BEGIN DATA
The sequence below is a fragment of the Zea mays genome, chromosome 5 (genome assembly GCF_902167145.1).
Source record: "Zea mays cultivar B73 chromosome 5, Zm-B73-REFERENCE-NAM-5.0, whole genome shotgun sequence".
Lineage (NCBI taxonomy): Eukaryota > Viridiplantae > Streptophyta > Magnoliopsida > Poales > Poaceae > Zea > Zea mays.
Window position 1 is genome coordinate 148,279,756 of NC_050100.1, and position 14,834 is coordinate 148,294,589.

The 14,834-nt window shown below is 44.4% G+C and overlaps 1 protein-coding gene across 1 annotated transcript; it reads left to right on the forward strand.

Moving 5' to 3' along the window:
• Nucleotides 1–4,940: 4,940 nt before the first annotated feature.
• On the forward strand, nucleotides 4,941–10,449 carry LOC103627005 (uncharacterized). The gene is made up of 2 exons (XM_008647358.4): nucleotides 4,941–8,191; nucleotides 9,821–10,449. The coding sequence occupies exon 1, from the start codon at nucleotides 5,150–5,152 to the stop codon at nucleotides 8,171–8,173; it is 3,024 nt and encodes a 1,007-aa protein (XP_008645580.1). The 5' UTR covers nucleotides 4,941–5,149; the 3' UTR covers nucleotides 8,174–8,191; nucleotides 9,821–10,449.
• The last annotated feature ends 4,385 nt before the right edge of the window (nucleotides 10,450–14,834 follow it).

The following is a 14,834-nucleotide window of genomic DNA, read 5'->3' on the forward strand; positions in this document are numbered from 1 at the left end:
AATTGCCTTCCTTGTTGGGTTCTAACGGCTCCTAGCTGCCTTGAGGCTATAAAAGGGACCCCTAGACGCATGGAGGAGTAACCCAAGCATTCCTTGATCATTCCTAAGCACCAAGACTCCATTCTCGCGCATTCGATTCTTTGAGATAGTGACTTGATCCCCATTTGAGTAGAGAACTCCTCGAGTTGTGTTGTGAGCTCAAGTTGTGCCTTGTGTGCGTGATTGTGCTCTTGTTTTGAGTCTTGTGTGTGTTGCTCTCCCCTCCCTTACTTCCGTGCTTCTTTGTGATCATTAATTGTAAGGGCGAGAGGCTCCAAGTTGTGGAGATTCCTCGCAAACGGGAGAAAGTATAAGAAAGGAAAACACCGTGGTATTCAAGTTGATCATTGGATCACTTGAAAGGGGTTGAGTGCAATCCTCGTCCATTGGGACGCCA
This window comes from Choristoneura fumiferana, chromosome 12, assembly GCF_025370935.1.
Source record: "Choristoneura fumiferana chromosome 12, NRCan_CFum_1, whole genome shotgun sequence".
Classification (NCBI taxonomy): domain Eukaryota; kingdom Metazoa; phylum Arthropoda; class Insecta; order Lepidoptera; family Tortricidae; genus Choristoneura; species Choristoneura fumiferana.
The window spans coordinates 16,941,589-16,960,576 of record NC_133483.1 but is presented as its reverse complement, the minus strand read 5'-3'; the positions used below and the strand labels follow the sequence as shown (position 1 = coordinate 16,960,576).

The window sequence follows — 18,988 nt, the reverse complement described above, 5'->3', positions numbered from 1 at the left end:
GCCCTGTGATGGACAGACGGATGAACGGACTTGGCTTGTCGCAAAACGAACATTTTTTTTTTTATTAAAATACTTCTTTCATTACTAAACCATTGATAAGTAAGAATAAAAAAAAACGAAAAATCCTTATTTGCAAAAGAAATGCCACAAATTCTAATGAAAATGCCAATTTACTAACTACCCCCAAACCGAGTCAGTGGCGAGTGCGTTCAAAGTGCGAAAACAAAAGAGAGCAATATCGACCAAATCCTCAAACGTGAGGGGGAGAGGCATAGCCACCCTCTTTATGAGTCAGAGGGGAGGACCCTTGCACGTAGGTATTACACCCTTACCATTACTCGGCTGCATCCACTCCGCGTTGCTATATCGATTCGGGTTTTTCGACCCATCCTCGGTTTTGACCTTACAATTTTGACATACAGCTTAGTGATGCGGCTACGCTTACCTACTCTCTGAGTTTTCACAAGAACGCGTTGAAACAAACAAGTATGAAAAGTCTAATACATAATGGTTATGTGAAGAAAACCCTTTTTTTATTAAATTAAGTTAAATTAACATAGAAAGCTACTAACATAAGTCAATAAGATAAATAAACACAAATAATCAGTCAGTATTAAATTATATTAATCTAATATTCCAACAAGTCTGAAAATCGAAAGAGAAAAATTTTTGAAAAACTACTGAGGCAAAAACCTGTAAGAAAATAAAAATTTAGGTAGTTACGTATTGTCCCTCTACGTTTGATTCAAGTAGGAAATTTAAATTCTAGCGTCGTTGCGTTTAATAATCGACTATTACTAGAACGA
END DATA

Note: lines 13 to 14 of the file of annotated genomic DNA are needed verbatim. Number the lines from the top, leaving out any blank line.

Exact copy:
Source record: "Choristoneura fumiferana chromosome 12, NRCan_CFum_1, whole genome shotgun sequence".
Classification (NCBI taxonomy): domain Eukaryota; kingdom Metazoa; phylum Arthropoda; class Insecta; order Lepidoptera; family Tortricidae; genus Choristoneura; species Choristoneura fumiferana.